June 15, 2024

Northwestern’s hazing scandal involved dozens of sportsmen and women, attorneys say

CHICAGO – Allegations of corruption in Northwestern’s athletic programs spread Wednesday as attorneys said male and female athletes reported misconduct within two other sports and suggested sexual abuse and racial discrimination within the football program was so rampant that coaches knew it was happening.

Civil rights attorney Ben Crump said he and other attorneys have received disturbing details from the university’s former basketball and softball players, as well as mounting complaints of abuse in the football program, which players have described as widespread and devastating.

“This is a civil rights issue to me,” said Crump, who said 50 former Northwestern athletes – men and women – have spoken to the law firm Levin & Perconti. “I think these players have a right to be respected and valued and not be threatened, intimidated and retaliated against.”

Black football players seemed to face an extra layer of abuse.

A lawsuit filed Tuesday accuses fired football coach Pat Fitzgerald of enabling a culture of racism, including forcing players of color to cut their hair and behave differently to better fit the “Wildcat Way.”

“The abusive culture was devastating for a lot of players of color,” said former Northwestern quarterback and receiver Lloyd Yates, who is Black.

Crump and Chicago attorney Steven Levin said they have not yet filed a lawsuit on behalf of any athletes. The attorneys represent 15 people, including Yates, and have been in contact with many former athletes. Crump said most of those people were football players.

Warren Miles Long, who was running back on Northwestern’s football team starting in 2013, said players were forced into a culture where sexual violence and whistleblowing were “rampant.” He said new recruits had no idea if it was normal or limited to Northwestern.

The attorneys declined to elaborate on the former athletes’ complaints about the baseball or softball programs.

The Evanston, Illinois-based private school fired baseball coach Jim Foster amid allegations of misconduct last week, three days after Fitzgerald was fired.

Northwestern has been added to a long list of American universities to address an athletics scandal and could join the trend of making large payouts following allegations of sexual abuse.

A former Wildcats football player filed the first lawsuit against Fitzgerald and members of the school’s leadership on Tuesday, seeking damages stemming from the hazing scandal.

More lawsuits, filed by multiple law firms, are expected to come from former football and baseball players and student athletes who played other sports for the private school.

Yates said that every member of the team was a victim, “no matter what role we played at the time,” and lamented the lack of leadership of the school and the team.

“The varsity and football program put us down and that’s why we’re here today,” said Yates, surrounded by several teammates who were also retained by the Crump-led team of attorneys.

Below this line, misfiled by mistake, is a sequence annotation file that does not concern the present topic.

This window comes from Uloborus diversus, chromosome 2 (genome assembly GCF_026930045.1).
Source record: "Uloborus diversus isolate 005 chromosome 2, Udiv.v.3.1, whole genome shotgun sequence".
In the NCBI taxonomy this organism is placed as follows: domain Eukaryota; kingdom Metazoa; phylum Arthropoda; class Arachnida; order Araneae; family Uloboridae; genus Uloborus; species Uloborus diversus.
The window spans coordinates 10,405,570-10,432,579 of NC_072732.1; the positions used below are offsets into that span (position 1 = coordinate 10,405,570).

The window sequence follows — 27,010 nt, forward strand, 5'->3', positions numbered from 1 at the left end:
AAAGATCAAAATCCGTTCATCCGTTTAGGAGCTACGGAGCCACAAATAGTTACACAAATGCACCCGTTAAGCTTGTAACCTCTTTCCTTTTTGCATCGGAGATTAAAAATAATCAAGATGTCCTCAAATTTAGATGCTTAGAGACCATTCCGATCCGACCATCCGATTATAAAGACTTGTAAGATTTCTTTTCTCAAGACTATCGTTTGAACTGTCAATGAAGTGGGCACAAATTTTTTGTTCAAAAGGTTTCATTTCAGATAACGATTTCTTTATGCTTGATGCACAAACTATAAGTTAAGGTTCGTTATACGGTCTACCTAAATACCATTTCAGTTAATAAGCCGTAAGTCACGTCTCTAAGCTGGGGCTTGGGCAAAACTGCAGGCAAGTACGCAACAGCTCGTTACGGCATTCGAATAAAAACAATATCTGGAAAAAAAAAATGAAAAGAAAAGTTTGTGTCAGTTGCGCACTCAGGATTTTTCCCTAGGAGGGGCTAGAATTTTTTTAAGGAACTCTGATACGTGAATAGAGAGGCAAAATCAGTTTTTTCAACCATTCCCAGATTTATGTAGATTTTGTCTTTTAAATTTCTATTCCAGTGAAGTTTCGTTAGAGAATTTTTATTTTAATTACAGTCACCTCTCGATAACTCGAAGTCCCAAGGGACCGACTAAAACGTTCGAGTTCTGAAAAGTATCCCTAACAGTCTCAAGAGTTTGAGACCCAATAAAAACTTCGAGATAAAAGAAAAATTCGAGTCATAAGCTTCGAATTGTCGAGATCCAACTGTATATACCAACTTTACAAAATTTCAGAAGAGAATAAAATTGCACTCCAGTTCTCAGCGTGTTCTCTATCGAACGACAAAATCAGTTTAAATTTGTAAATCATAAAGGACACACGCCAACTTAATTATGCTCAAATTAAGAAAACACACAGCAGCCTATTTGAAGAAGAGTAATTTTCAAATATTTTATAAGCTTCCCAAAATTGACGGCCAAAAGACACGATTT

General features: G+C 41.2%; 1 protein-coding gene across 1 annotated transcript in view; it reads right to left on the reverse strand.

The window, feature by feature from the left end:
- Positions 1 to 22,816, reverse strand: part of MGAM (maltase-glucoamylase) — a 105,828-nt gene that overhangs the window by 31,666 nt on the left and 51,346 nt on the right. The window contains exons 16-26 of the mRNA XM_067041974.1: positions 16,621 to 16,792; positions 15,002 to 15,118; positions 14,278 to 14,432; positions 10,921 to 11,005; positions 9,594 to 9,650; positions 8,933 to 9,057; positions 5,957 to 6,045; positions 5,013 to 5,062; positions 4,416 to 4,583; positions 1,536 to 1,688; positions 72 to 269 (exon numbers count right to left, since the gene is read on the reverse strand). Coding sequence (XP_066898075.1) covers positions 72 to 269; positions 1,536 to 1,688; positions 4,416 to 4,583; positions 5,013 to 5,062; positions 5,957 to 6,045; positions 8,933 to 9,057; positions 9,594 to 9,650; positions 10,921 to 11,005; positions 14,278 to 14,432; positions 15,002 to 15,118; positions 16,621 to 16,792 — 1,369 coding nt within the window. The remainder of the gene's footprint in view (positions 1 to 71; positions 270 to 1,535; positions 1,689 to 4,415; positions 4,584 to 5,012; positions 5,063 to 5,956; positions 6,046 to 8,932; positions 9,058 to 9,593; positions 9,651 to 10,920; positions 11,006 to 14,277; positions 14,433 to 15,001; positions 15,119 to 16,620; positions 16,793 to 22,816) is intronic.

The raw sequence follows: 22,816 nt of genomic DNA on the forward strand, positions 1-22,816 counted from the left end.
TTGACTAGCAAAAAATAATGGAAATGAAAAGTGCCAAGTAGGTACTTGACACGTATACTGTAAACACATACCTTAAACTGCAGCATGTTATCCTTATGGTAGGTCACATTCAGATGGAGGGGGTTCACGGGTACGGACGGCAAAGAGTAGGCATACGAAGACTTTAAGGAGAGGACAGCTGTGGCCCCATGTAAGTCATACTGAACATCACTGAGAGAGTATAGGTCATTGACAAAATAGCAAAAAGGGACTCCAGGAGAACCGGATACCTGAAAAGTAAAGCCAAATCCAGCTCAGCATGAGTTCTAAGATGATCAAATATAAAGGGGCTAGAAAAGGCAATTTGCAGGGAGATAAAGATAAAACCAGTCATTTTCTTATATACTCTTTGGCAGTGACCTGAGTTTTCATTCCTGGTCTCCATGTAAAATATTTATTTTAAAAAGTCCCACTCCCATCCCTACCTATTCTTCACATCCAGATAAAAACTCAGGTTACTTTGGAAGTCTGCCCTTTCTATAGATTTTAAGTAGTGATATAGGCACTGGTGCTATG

In a letter to Northwestern faculty and staff, University President Michael Schill wrote that an outside firm will be hired to evaluate how the school detects threats to the welfare of student-athletes and to examine the athletic culture in Evanston, Illinois, and its relationship with academics at the prestigious institution.

Northwestern fired Fitzgerald last week after a university investigation found allegations of hazing by 11 current or former players, including “forced participation, nudity and sexual acts of a degrading nature,” Schill wrote.

After the school initially suspended Fitzgerald, The Daily Northwestern published an article including allegations from a former player that described specific instances of harassment and abuse and suggested he may have been aware.

Fitzgerald, who led Northwestern for 17 seasons and was a star linebacker for the Wildcats, insisted he had no knowledge of the stone. Fitzgerald said after he was fired that he was working with his agent, Bryan Harlan, and his lawyer, Dan Webb, to “protect my rights according to the law.”

An emailed statement from Fitzgerald’s defense team on Wednesday said Webb responded to the allegations, saying: “No arguments have been made that present any detailed substantive allegations, let alone evidence, about Coach Fitzgerald’s conduct,” and that Fitzgerald’s legal team will vigorously defend against these and any other allegations with facts and evidence. Webb, a former United States attorney, has been one of the most popular private lawyers in the country for many years.

The former Northwestern football player, identified in the lawsuit Tuesday as John Doe, alleged that Fitzgerald, Schill, the board of trustees and athletic director Derrick Gragg enabled and concealed sexual misconduct and racial discrimination. The player, who was on the football team from 2018 to 2022, filed the law firm Salvi, based in Chicago.

A second lawsuit was filed Wednesday on behalf of another former Northwestern athlete who was on the football team during the same period, identified as John Doe 2. It named Atlantic Coast Conference Commissioner James J. Phillips, Northwestern’s athletic director until 2021, as a defendant. Phillips did not immediately respond to a text request for comment.

“It wasn’t limited to one bad actor,” said attorney Parker Stinar, adding that he expected to file several other related lawsuits.

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